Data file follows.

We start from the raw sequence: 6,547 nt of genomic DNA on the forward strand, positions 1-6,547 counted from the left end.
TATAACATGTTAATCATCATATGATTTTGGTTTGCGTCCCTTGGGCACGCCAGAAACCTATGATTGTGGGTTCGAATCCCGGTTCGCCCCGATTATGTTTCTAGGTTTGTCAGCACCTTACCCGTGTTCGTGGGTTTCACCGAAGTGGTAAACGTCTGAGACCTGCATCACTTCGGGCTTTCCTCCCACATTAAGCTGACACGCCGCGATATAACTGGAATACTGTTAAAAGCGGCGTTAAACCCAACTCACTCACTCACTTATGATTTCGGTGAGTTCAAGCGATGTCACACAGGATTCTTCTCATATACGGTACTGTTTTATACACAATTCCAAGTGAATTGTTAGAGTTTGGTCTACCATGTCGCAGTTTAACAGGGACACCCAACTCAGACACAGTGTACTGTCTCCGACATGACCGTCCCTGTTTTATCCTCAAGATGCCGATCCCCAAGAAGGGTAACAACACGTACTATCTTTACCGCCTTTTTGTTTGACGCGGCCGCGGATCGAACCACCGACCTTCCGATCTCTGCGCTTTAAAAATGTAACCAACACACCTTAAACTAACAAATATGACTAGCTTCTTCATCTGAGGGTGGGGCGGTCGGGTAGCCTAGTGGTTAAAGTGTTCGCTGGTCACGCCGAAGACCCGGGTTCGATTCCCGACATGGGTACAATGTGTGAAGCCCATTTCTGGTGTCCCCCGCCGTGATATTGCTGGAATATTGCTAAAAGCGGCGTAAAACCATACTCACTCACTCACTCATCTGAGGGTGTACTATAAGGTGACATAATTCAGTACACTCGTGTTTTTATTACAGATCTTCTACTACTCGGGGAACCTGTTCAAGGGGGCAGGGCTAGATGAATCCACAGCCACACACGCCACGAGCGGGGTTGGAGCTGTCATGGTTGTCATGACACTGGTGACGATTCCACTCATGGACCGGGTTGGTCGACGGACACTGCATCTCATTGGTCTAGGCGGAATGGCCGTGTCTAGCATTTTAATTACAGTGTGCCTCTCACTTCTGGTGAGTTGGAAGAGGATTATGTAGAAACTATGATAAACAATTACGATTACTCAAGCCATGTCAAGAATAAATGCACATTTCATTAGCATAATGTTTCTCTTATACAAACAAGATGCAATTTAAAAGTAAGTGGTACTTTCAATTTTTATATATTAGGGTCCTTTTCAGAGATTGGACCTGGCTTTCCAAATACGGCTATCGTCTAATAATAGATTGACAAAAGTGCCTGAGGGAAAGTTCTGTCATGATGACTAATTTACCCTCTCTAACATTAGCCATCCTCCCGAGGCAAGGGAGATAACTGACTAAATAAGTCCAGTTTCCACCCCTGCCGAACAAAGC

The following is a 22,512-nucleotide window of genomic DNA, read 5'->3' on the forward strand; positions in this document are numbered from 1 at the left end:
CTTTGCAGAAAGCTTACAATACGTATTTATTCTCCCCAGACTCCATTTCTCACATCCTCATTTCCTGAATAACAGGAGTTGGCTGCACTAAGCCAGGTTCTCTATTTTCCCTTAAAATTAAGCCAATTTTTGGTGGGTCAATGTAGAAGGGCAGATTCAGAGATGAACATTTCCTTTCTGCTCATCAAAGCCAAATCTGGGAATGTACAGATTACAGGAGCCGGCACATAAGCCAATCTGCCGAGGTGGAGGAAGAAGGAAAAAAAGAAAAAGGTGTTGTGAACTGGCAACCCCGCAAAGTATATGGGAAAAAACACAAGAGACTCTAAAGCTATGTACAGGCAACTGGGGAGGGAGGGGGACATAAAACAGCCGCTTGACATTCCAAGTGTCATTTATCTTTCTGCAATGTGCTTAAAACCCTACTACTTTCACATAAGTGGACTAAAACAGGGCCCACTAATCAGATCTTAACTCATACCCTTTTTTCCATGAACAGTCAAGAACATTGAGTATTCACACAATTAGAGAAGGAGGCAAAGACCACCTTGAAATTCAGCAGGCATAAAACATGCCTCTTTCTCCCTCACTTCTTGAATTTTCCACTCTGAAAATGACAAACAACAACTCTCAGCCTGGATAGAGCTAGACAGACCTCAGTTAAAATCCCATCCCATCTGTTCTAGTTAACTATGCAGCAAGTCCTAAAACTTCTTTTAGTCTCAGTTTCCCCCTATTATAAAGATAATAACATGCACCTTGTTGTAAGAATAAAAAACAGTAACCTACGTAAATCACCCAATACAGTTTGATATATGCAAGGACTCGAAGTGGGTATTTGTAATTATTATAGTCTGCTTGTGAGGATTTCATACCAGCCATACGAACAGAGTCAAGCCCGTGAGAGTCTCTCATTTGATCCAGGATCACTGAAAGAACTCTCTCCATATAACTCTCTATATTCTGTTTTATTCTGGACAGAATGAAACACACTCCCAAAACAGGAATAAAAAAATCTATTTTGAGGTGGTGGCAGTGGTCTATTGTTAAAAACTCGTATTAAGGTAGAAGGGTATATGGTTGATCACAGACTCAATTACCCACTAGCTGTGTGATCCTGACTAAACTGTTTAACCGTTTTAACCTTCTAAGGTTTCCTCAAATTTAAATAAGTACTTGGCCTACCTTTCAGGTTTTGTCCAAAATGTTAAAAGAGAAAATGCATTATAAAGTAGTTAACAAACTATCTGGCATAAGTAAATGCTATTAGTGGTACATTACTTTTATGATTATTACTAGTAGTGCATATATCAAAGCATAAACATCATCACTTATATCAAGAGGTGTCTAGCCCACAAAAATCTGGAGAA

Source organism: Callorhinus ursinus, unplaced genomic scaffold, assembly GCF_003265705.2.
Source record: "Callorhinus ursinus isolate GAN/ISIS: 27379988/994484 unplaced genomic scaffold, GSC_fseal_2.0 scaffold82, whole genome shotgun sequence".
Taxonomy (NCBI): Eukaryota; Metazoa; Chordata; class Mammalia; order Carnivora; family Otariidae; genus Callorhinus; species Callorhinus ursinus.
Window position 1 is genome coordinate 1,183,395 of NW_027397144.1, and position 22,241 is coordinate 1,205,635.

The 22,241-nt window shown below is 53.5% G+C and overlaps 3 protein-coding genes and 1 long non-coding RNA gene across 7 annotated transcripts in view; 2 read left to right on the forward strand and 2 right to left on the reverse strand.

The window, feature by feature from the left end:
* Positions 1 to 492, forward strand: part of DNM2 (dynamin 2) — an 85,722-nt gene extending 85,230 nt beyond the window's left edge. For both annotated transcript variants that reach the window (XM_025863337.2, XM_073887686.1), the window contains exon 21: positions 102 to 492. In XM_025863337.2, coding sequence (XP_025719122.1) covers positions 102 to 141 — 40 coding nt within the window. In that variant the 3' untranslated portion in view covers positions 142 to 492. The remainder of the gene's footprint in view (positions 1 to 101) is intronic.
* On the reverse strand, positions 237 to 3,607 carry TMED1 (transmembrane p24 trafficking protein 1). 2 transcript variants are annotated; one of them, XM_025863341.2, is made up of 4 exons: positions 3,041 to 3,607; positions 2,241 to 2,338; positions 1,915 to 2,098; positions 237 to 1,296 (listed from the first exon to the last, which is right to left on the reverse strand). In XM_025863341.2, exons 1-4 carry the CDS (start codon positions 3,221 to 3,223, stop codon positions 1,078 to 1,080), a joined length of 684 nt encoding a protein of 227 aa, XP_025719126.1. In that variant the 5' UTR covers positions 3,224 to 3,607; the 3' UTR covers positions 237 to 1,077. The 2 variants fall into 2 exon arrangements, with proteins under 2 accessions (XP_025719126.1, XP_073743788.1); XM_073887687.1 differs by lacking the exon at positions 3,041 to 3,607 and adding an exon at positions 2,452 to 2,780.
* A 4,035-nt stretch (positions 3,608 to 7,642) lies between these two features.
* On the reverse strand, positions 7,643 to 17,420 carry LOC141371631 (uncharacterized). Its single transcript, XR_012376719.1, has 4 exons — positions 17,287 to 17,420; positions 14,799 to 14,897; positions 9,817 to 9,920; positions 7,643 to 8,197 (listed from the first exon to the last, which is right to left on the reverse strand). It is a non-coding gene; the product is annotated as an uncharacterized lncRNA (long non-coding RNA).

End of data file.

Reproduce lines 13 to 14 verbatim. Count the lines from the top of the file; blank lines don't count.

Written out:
* A 4,035-nt stretch (positions 3,608 to 7,642) lies between these two features.
* On the reverse strand, positions 7,643 to 17,420 carry LOC141371631 (uncharacterized). Its single transcript, XR_012376719.1, has 4 exons — positions 17,287 to 17,420; positions 14,799 to 14,897; positions 9,817 to 9,920; positions 7,643 to 8,197 (listed from the first exon to the last, which is right to left on the reverse strand). It is a non-coding gene; the product is annotated as an uncharacterized lncRNA (long non-coding RNA).